Karen L. Reckamp, MD, MS, discusses targeted therapy options for rare mutations in non–small cell lung cancer.
Karen L. Reckamp, MD, MS, director of medical oncology, medical oncology director of the Women’s Guild Lung Institute, associate director for clinical research, Cedars-Sinai Cancer, discusses targeted therapy options for rare mutations in non—small cell lung cancer (NSCLC).
BRAF mutations are the most prominent rare mutations in NSCLC, says Reckamp. They are common in patients with a history of smoking, she adds.
In June 2017, the combination of dabrafenib (Tafinlar) and trametinib (Mekinist) gained FDA approval for the treatment of patients with metastatic NSCLC whose tumors express the BRAF V600E mutation. The approval was based on findings from a single-arm, phase II trial (NCT01336634) that demonstrated a 2-year overall survival rate of 51% with the combination.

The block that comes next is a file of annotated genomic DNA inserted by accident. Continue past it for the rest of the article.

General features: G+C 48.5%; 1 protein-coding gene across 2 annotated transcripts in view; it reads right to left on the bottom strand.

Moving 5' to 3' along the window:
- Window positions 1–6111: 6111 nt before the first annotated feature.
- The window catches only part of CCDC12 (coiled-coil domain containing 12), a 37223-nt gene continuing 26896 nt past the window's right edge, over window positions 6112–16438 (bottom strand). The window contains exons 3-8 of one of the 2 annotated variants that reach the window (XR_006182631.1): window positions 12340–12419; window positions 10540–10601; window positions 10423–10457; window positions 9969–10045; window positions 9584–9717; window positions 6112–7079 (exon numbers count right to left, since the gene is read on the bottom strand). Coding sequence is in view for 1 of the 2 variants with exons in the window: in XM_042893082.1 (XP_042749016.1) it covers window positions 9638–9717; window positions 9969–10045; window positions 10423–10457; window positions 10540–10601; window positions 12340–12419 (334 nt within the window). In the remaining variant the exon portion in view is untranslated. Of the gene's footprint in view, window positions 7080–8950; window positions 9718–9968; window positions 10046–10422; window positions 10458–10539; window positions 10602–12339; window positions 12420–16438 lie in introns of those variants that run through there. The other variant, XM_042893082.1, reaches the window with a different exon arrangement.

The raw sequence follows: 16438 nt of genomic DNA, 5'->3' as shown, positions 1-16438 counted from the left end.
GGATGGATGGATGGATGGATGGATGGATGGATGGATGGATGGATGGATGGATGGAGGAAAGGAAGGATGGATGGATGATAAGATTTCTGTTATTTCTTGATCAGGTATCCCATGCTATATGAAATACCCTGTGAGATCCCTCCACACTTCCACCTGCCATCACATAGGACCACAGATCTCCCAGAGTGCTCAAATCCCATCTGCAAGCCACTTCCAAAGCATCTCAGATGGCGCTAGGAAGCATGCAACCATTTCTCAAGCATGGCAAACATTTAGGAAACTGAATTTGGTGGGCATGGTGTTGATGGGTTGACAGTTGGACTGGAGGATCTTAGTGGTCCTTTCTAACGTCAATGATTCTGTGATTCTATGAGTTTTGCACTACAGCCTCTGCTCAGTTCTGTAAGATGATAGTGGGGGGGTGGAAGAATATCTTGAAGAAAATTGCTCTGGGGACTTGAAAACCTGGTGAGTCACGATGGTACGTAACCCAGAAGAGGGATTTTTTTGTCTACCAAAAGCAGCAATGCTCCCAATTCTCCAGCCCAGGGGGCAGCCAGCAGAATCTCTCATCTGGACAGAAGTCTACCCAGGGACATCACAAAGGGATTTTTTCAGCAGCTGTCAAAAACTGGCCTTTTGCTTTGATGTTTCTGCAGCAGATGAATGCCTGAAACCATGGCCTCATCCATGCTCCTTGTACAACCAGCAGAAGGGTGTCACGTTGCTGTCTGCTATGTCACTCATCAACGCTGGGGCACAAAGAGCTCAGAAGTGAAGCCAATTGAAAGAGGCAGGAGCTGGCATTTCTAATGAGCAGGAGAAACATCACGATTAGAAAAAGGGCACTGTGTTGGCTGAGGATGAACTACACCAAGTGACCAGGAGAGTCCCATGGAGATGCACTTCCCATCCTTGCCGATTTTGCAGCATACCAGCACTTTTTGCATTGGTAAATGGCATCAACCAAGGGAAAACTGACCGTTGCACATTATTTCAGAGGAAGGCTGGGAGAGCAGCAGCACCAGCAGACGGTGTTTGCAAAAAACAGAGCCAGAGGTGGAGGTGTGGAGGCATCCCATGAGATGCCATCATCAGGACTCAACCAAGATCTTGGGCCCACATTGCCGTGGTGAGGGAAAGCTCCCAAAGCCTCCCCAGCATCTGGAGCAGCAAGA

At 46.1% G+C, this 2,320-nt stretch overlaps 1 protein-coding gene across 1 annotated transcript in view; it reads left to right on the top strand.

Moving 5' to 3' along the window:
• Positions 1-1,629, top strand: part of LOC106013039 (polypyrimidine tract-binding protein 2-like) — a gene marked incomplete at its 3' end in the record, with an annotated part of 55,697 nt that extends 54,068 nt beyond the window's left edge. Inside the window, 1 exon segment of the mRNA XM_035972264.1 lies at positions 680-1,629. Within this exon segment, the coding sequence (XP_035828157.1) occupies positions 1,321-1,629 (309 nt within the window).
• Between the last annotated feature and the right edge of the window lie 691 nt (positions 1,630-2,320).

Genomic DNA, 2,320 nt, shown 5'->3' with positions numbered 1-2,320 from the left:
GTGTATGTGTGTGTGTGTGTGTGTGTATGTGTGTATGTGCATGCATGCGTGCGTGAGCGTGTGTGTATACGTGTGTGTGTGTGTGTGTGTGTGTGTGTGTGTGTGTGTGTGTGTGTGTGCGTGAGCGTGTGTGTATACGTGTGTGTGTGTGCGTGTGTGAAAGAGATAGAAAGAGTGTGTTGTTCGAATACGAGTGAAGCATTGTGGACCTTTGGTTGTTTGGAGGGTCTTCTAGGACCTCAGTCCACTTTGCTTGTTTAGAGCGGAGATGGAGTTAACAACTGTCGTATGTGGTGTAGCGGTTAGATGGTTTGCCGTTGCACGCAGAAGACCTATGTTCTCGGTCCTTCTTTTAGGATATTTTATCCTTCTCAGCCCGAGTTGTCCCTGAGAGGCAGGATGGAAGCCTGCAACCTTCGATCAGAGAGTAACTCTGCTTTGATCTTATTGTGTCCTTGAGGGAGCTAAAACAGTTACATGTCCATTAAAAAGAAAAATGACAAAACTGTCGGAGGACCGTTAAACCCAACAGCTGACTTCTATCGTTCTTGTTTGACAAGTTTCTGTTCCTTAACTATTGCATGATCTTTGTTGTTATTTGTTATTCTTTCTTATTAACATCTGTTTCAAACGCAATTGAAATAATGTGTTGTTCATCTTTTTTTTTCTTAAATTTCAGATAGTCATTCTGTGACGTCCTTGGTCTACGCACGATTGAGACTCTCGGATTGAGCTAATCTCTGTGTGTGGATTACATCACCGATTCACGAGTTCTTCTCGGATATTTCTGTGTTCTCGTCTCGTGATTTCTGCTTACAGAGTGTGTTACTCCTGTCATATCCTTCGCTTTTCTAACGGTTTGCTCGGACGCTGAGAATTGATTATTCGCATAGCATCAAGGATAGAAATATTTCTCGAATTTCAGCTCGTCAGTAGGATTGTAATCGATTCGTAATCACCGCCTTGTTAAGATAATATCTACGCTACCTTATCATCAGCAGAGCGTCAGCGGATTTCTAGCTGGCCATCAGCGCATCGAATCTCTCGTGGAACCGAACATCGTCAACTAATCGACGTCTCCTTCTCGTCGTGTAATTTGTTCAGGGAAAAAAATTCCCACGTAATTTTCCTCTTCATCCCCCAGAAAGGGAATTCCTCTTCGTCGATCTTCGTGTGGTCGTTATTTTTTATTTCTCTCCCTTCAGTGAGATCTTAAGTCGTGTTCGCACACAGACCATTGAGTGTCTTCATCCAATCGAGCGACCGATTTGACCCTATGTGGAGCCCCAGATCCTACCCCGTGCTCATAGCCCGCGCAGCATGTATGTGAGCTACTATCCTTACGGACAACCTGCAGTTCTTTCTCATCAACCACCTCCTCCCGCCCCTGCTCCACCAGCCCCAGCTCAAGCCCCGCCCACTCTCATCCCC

Less than 1% of patients with NSCLC harbor an NTRK fusion, says Reckamp. Though it is an exceedingly rare mutation, larotrectinib (Vitrakvi) and entrectinib (Rozlytrek) were granted accelerated approval in 2018 and 2019, respectively, for the treatment of patients with NTRK-positive solid tumors. The indications are specific to patients who have a known acquired resistance mutation, are metastatic or where surgical resection is likely to result in severe morbidity, and have progressed on therapy or have no alternative treatments.
Performing comprehensive genomic testing is critical to identifying these rare aberrations, concludes Reckamp.